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To investigate sex-related differences in maternal, perinatal, and neonatal outcome in type 1 diabetic pregnancies in the Netherlands.
This was a nationwide prospective cohort-based study. Logistic regression analysis was used to identify sex-specific risk factors for adverse pregnancy outcome.
A total of 323 type 1 diabetic pregnancies were included; 314 were ongoing after 24 weeks of gestation. There were eight twin pregnancies and one triplet, resulting in 324 infants born after 24 weeks of gestation. Multiple logistic regression analysis showed that the occurrence of congenital malformations was independently associated with male newborns (OR 3.5 [95% CI 1.3–10.0]; P = 0.02).
The higher incidence of congenital malformations in infants of women with type 1 diabetes appears to be restricted to male infants only.
Since the publication by Miller et al. (1) 27 years ago, it was well established that congenital malformations are increased in infants of women with type 1 diabetes and that this incidence is related to glucose control during the periconceptional period. However, an increased incidence of congenital malformations also persists with almost adequate glucose values, as assessed by an A1C within two to four times the SD (2). Prompted by a publication on sex-related differences in maternal and perinatal outcome (3), we studied sex-related differences in maternal, perinatal, and neonatal outcome in a nonselected prospective nationwide cohort of pregnant type 1 diabetic women in the Netherlands.
The main outcome measures of this cohort were published before (2). Logistic regression analysis was used to identify sex-specific risk factors for adverse pregnancy outcome.
The 323 pregnancies in women with type 1 diabetes included four therapeutic abortions: two due to major congenital malformations (spina bifida, 18 weeks' gestation, male fetus; anencephaly, 12 weeks' gestation, sex unknown) and two due to chromosomal abnormalities (both Klinefelter syndrome). One maternal death occurred at 17 weeks' gestation, and four other pregnancies ended before 24 weeks of gestation, leaving 314 ongoing pregnancies. Of these, eight were twin pregnancies and one was a triplet pregnancy, resulting in 324 infants born after 24 weeks of gestation. The sex ratio of males to females at birth was 0.94:1 (157 male [48.5%] vs. 167 female [51.5%]). Pregnancies with a male newborn were associated with a higher incidence of congenital malformations (12.7 vs. 3.0%; P = 0.001), preterm birth (39.5 vs. 28.7%; P = 0.04), and respiratory disorders (18.5 vs. 10.6%; P = 0.047) compared with pregnancies with a female newborn. Multiple logistic regression analysis showed that the occurrence of congenital malformations was independently associated with male newborns (OR 3.5 [95% CI 1.3–10.0]; P = 0.02). Of the 157 male newborns, there were 20 with a congenital malformation: 10 major (5 cardiovascular anomalies, 4 urogenital anomalies, and 1 caudal regression syndrome) and 10 minor. The incidence of 3.0% in female newborns (n = 5; 4 major and 1 minor) approaches the incidence of congenital malformations in the national population (2.6%) (2,4). Glycemic control (i.e., A1C levels) early in pregnancy and overall during gestation was not different in pregnancies with a male or female newborn (6.6 ± 1.1 vs. 6.4 ± 1.0, P = 0.18; and 6.3 ± 0.9 vs. 6.3 ± 0.9, P = 0.36).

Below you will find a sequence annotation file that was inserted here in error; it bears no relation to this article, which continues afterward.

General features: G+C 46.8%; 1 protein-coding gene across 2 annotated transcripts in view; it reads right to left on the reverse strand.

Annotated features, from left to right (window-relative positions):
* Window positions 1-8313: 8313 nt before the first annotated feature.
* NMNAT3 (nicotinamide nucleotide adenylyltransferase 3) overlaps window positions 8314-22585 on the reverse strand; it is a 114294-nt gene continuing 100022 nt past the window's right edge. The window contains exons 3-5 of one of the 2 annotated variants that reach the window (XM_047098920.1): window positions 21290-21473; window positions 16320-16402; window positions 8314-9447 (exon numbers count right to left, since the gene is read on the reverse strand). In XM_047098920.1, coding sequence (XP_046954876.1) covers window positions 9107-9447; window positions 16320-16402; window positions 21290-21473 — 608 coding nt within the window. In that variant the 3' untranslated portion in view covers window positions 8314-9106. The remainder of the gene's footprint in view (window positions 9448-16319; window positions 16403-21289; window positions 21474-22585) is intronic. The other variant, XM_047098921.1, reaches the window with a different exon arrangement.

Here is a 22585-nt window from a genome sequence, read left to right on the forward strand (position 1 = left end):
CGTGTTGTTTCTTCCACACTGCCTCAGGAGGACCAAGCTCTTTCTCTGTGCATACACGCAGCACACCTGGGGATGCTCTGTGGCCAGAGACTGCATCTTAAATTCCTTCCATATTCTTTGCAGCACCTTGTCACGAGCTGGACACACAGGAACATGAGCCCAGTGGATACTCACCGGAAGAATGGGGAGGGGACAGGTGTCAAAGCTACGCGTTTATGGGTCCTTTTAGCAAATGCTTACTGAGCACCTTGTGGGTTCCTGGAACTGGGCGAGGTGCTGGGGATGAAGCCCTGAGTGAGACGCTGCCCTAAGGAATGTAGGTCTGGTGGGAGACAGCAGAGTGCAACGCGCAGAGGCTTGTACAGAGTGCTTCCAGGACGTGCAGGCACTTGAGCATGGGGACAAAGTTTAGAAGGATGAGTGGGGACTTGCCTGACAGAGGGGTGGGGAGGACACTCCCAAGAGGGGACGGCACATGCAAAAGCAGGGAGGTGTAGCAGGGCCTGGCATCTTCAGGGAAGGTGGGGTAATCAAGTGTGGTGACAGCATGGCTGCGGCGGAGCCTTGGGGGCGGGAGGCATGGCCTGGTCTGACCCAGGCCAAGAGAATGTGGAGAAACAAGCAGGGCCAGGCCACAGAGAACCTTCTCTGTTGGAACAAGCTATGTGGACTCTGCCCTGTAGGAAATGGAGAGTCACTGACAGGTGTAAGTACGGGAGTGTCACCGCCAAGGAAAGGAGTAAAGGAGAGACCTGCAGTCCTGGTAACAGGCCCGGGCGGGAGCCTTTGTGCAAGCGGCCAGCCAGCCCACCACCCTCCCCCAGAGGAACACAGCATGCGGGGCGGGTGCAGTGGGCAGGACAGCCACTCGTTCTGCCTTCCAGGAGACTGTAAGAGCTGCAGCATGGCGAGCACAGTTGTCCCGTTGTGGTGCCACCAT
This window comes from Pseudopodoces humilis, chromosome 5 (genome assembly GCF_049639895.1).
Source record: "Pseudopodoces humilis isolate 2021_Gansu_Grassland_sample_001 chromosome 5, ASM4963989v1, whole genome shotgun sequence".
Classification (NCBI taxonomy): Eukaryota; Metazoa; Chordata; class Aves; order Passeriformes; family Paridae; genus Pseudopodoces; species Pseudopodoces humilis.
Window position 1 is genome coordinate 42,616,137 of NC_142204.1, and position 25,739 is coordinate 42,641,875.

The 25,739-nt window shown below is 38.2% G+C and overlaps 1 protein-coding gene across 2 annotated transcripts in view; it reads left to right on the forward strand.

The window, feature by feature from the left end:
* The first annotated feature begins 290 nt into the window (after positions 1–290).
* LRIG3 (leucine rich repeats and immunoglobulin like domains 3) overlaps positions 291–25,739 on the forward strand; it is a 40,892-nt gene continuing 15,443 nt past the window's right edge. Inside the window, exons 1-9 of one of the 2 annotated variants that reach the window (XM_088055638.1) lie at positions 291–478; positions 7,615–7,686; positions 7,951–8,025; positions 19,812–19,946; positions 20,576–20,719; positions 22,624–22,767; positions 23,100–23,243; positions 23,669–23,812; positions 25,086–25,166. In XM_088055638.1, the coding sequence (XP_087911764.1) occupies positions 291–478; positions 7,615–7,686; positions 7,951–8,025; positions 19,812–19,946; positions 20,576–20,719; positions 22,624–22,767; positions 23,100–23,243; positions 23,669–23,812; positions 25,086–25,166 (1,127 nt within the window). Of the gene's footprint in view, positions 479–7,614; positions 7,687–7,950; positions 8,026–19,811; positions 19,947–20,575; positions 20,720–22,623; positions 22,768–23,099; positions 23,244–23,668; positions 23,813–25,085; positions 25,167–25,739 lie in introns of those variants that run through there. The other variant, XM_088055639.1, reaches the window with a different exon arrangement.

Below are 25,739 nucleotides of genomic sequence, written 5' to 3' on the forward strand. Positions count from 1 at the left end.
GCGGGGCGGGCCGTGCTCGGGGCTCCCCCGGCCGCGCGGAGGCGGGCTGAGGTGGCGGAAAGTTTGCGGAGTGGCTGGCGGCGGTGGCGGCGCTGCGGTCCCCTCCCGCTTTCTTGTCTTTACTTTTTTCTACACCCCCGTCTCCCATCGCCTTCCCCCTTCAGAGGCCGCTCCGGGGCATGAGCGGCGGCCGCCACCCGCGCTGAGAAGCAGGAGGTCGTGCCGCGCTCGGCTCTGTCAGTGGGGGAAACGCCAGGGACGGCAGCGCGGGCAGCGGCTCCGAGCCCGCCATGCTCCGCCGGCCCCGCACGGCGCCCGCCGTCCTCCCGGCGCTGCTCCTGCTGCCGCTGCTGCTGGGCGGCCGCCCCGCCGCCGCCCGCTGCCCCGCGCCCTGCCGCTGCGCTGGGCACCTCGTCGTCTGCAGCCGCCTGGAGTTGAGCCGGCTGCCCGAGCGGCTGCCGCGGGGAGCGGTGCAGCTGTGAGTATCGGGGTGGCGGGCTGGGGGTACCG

We have reviewed extensively the large existing literature on congenital malformations in infants of women with type 1 diabetes, but to the best of our knowledge, a distinction has never been made between male and female infants. We hope that our novel observation, i.e., that the increase in incidence of congenital malformations appears to be restricted to male infants only, will prompt authors of earlier publications to reassess their data. In studies on experimental diabetes in pregnant rats, it has been found that oxidative stress may induce the excess of congenital malformations (5). In humans, it has been found that male infants are more vulnerable to oxidative stress (6). Thus, increased vulnerability in male embryos to oxidative stress might be one of the pathways for our findings.
No potential conflicts of interest relevant to this article were reported.
Parts of this study were presented in abstract form at the 5th International Symposium on Diabetes and Pregnancy, Sorrento, Italy, 26–28 March 2009.
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